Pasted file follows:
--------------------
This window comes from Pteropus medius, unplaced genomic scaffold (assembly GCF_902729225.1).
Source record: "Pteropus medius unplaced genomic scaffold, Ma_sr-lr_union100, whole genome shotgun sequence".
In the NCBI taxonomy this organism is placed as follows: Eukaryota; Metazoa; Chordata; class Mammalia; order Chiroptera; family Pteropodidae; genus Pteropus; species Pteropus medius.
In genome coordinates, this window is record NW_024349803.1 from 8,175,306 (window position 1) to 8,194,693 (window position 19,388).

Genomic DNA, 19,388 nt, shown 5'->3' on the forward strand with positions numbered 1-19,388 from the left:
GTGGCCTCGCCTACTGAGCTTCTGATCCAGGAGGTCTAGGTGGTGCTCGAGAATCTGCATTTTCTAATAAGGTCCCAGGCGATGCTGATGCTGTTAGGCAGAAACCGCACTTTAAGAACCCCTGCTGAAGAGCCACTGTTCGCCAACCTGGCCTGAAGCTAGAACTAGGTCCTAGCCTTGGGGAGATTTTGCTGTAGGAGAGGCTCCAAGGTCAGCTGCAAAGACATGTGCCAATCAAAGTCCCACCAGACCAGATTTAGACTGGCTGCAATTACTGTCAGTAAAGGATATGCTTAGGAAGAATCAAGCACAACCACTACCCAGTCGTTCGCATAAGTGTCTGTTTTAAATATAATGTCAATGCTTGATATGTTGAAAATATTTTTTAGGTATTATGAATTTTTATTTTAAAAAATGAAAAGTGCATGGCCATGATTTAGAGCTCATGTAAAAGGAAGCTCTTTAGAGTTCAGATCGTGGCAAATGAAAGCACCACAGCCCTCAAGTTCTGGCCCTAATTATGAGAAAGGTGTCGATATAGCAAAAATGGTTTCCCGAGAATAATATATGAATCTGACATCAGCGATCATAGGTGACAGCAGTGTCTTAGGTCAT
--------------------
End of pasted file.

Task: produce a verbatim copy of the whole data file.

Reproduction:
This window comes from Pteropus medius, unplaced genomic scaffold (assembly GCF_902729225.1).
Source record: "Pteropus medius unplaced genomic scaffold, Ma_sr-lr_union100, whole genome shotgun sequence".
In the NCBI taxonomy this organism is placed as follows: Eukaryota; Metazoa; Chordata; class Mammalia; order Chiroptera; family Pteropodidae; genus Pteropus; species Pteropus medius.
In genome coordinates, this window is record NW_024349803.1 from 8,175,306 (window position 1) to 8,194,693 (window position 19,388).

Genomic DNA, 19,388 nt, shown 5'->3' on the forward strand with positions numbered 1-19,388 from the left:
GTGGCCTCGCCTACTGAGCTTCTGATCCAGGAGGTCTAGGTGGTGCTCGAGAATCTGCATTTTCTAATAAGGTCCCAGGCGATGCTGATGCTGTTAGGCAGAAACCGCACTTTAAGAACCCCTGCTGAAGAGCCACTGTTCGCCAACCTGGCCTGAAGCTAGAACTAGGTCCTAGCCTTGGGGAGATTTTGCTGTAGGAGAGGCTCCAAGGTCAGCTGCAAAGACATGTGCCAATCAAAGTCCCACCAGACCAGATTTAGACTGGCTGCAATTACTGTCAGTAAAGGATATGCTTAGGAAGAATCAAGCACAACCACTACCCAGTCGTTCGCATAAGTGTCTGTTTTAAATATAATGTCAATGCTTGATATGTTGAAAATATTTTTTAGGTATTATGAATTTTTATTTTAAAAAATGAAAAGTGCATGGCCATGATTTAGAGCTCATGTAAAAGGAAGCTCTTTAGAGTTCAGATCGTGGCAAATGAAAGCACCACAGCCCTCAAGTTCTGGCCCTAATTATGAGAAAGGTGTCGATATAGCAAAAATGGTTTCCCGAGAATAATATATGAATCTGACATCAGCGATCATAGGTGACAGCAGTGTCTTAGGTCAT